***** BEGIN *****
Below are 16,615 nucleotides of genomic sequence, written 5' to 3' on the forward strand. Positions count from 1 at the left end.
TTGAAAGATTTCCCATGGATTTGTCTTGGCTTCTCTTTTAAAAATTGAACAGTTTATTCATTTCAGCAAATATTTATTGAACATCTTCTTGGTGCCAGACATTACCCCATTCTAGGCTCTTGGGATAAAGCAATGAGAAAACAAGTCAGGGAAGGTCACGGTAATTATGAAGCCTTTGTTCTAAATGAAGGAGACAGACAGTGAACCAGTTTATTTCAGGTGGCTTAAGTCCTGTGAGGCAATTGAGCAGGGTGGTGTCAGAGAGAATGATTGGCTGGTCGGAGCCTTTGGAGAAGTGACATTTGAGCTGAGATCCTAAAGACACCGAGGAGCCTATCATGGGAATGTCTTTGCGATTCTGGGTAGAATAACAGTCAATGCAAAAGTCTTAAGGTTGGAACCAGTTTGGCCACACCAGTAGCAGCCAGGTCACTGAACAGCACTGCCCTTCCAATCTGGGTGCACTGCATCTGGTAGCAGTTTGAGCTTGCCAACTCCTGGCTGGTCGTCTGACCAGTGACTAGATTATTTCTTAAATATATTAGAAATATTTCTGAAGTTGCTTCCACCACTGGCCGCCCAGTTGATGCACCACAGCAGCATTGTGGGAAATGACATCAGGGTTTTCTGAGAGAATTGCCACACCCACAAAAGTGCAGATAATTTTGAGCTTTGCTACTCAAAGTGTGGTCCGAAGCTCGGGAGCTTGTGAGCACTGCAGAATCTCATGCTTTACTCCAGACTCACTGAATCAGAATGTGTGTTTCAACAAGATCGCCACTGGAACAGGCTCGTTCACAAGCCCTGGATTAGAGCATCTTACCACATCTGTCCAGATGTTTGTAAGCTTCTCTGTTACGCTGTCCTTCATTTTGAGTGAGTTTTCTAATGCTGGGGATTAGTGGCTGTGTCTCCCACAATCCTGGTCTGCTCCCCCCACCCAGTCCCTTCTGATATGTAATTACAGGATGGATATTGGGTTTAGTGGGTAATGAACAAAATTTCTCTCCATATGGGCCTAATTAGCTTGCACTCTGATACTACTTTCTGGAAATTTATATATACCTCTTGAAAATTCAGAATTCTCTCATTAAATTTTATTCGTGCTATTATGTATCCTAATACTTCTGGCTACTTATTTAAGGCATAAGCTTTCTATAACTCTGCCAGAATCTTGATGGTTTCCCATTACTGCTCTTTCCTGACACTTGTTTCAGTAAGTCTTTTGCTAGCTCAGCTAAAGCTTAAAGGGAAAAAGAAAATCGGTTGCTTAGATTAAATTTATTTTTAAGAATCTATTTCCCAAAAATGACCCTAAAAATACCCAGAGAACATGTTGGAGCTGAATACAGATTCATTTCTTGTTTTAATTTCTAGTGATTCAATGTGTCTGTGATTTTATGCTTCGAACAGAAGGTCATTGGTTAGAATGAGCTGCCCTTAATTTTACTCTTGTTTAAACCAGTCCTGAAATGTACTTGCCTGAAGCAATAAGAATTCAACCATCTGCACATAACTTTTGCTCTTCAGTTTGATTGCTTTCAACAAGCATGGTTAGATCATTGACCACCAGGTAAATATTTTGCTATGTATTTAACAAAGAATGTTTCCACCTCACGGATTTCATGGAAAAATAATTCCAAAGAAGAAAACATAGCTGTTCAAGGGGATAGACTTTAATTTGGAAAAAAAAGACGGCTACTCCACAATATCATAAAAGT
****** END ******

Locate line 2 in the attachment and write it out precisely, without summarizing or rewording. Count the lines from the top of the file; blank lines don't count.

TTGAAAGATTTCCCATGGATTTGTCTTGGCTTCTCTTTTAAAAATTGAACAGTTTATTCATTTCAGCAAATATTTATTGAACATCTTCTTGGTGCCAGACATTACCCCATTCTAGGCTCTTGGGATAAAGCAATGAGAAAACAAGTCAGGGAAGGTCACGGTAATTATGAAGCCTTTGTTCTAAATGAAGGAGACAGACAGTGAACCAGTTTATTTCAGGTGGCTTAAGTCCTGTGAGGCAATTGAGCAGGGTGGTGTCAGAGAGAATGATTGGCTGGTCGGAGCCTTTGGAGAAGTGACATTTGAGCTGAGATCCTAAAGACACCGAGGAGCCTATCATGGGAATGTCTTTGCGATTCTGGGTAGAATAACAGTCAATGCAAAAGTCTTAAGGTTGGAACCAGTTTGGCCACACCAGTAGCAGCCAGGTCACTGAACAGCACTGCCCTTCCAATCTGGGTGCACTGCATCTGGTAGCAGTTTGAGCTTGCCAACTCCTGGCTGGTCGTCTGACCAGTGACTAGATTATTTCTTAAATATATTAGAAATATTTCTGAAGTTGCTTCCACCACTGGCCGCCCAGTTGATGCACCACAGCAGCATTGTGGGAAATGACATCAGGGTTTTCTGAGAGAATTGCCACACCCACAAAAGTGCAGATAATTTTGAGCTTTGCTACTCAAAGTGTGGTCCGAAGCTCGGGAGCTTGTGAGCACTGCAGAATCTCATGCTTTACTCCAGACTCACTGAATCAGAATGTGTGTTTCAACAAGATCGCCACTGGAACAGGCTCGTTCACAAGCCCTGGATTAGAGCATCTTACCACATCTGTCCAGATGTTTGTAAGCTTCTCTGTTACGCTGTCCTTCATTTTGAGTGAGTTTTCTAATGCTGGGGATTAGTGGCTGTGTCTCCCACAATCCTGGTCTGCTCCCCCCACCCAGTCCCTTCTGATATGTAATTACAGGATGGATATTGGGTTTAGTGGGTAATGAACAAAATTTCTCTCCATATGGGCCTAATTAGCTTGCACTCTGATACTACTTTCTGGAAATTTATATATACCTCTTGAAAATTCAGAATTCTCTCATTAAATTTTATTCGTGCTATTATGTATCCTAATACTTCTGGCTACTTATTTAAGGCATAAGCTTTCTATAACTCTGCCAGAATCTTGATGGTTTCCCATTACTGCTCTTTCCTGACACTTGTTTCAGTAAGTCTTTTGCTAGCTCAGCTAAAGCTTAAAGGGAAAAAGAAAATCGGTTGCTTAGATTAAATTTATTTTTAAGAATCTATTTCCCAAAAATGACCCTAAAAATACCCAGAGAACATGTTGGAGCTGAATACAGATTCATTTCTTGTTTTAATTTCTAGTGATTCAATGTGTCTGTGATTTTATGCTTCGAACAGAAGGTCATTGGTTAGAATGAGCTGCCCTTAATTTTACTCTTGTTTAAACCAGTCCTGAAATGTACTTGCCTGAAGCAATAAGAATTCAACCATCTGCACATAACTTTTGCTCTTCAGTTTGATTGCTTTCAACAAGCATGGTTAGATCATTGACCACCAGGTAAATATTTTGCTATGTATTTAACAAAGAATGTTTCCACCTCACGGATTTCATGGAAAAATAATTCCAAAGAAGAAAACATAGCTGTTCAAGGGGATAGACTTTAATTTGGAAAAAAAAGACGGCTACTCCACAATATCATAAAAGT